Take the 2-minute tour ×
Physics Stack Exchange is a question and answer site for active researchers, academics and students of physics. It's 100% free, no registration required.

Starting with the Boltzmann equation in terms of $f(t,\vec v,\vec x)$ or $f(t,\vec v)$


$$\left(\frac{\partial}{\partial t} + \vec{v} \, \nabla_\vec{x} + \frac{1}{m} \vec{F}\cdot \nabla_\vec{v}\right) f(\vec{x},\vec{v},t) = \left.\frac{\partial f}{\partial t}\right|_\mathrm{collision}\,,$$

how to derive the "two-term approximation", which is expressed in terms of an energy-dependend $f(t,\varepsilon)$?

That one essentially looks like

$$\frac{\partial}{\partial t}f(t,\varepsilon)=\frac{\partial}{\partial \varepsilon}\left(\left(A\ \varepsilon + c\ B\right)\ f(t,\varepsilon)+\frac{\partial}{\partial \varepsilon}\left(B\ \varepsilon\ f(t,\varepsilon)\right)\right)\,.$$

And I think a relatedkeyword is "Fokker-Planck type".

I have here the book "Mathematical theory of transport processes in gases", which discusses the Boltzmann equation in detail, but as far as I can see it never passes to the energy-representation. Searching the web, I found a version of such a $f(t,\varepsilon)$-reformulation described in the software manula for the "Comsol" software, although no derivation of any kind: www.comsol.com/model/download/31731/two_term_boltzmann.pdf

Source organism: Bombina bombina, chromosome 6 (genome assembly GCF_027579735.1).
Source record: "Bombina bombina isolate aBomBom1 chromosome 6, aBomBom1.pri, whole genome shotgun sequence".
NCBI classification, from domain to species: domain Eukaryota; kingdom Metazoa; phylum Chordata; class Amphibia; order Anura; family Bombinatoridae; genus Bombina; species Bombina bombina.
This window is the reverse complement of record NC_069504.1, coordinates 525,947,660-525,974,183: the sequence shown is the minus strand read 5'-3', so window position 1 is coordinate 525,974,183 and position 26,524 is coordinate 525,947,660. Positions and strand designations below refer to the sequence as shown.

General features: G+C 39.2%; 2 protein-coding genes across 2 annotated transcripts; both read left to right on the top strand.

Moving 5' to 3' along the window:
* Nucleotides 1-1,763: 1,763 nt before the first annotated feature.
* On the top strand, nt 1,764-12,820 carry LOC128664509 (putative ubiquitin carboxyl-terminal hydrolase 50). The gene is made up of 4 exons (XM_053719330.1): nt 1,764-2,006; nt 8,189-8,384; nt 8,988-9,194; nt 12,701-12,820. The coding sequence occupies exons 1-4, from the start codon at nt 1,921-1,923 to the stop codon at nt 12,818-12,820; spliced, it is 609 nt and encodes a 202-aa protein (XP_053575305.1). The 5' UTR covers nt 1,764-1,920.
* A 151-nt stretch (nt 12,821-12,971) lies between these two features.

share|improve this question
The Comsol link explains how it can be derived: use the relation $\varepsilon=mv^2/(2e)$ and $f\left(\vec{v}\right)=f_0\left(v\right)+f_1\left(v\right)\cos\theta$. It should be straight-forward from there. –  Kyle Kanos Sep 16 '13 at 13:57
The "two term" approximation refers to the ansatz for $f(\vec{v})$ @KyleKanos mentions. It is the lowest two terms in a systematic expansion in spherical harmonics of the distribution function (assuming axial symmetry). Plug this in the Boltzmann equation and note that once collected together the terms with different angular dependencies must separately vanish. So you get two equations for $f^{(0)},f^{(1)}$ which only depend on $|\vec{v}|$ and not angles. –  Michael Brown Sep 16 '13 at 14:19

Your Answer


By posting your answer, you agree to the privacy policy and terms of service.

Browse other questions tagged or ask your own question.